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Parts of Toronto's infrastructure pollute tap water with lead

June 06, 2014
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The city of Toronto has released data showing that a significant proportion of the tap water delivered to residents contains elevated levels of lead. The study, carried out by the Residential Lead Testing Program, is based on samples of drinking water collected from 13 percent of Toronto's households over the past six years.

City officials still claim that water delivered to residents is safe. According to Denzil Minnan-Wong, chair of Toronto Public Works, the problem originates from old lead pipelines that account for a significant proportion of Toronto's water system infrastructure. As some of the samples date back to 2008, the data may not be entirely accurate, he added.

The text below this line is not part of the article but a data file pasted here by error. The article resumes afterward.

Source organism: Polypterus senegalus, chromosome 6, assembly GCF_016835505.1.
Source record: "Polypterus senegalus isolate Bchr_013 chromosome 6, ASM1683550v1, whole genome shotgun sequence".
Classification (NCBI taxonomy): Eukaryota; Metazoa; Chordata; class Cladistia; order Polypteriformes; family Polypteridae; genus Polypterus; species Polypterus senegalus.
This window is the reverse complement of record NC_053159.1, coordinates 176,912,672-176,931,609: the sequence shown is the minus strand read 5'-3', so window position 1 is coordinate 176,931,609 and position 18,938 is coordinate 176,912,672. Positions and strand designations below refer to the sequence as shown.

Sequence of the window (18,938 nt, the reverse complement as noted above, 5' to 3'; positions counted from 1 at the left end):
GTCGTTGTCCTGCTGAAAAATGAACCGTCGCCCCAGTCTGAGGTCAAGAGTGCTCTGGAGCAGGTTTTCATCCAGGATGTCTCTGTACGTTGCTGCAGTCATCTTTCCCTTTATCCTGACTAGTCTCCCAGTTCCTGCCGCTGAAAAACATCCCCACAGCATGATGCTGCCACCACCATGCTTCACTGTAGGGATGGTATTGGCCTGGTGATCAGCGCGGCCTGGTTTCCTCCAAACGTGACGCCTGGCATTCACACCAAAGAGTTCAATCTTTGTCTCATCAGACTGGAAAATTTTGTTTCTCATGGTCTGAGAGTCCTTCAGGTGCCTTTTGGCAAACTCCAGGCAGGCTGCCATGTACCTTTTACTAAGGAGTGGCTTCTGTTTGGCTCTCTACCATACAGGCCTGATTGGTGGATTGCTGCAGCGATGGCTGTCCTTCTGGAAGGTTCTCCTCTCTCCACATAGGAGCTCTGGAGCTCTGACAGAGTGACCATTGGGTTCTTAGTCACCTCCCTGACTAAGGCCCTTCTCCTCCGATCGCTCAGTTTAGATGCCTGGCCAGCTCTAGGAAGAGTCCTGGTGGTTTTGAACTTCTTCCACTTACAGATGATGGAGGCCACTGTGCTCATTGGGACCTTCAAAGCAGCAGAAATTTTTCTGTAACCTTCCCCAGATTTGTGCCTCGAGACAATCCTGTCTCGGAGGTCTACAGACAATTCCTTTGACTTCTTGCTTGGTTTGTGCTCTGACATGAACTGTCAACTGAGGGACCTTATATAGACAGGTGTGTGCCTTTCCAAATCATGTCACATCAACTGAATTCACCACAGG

Since 2011, the city of Toronto has been implementing a Lead in Drinking Water Mitigation Strategy. The city has started replacing some of the oldest pipes and has taken other steps to improve the quality of drinking water, including adding phosphates to the treatment process. However, Minnan-Wong still encouraged residents to bring samples for tests if they were worried that lead levels in their tap water might be elevated, media reports said.

According to The Star, about 40,000 homes in the city rely on old lead pipes to have their water delivered, but this is just an estimate. Samples of water revealed that the highest levels of lead were detected in High Park, the Lawrence Park neighborhood, downtown south Annex and parts of East York.

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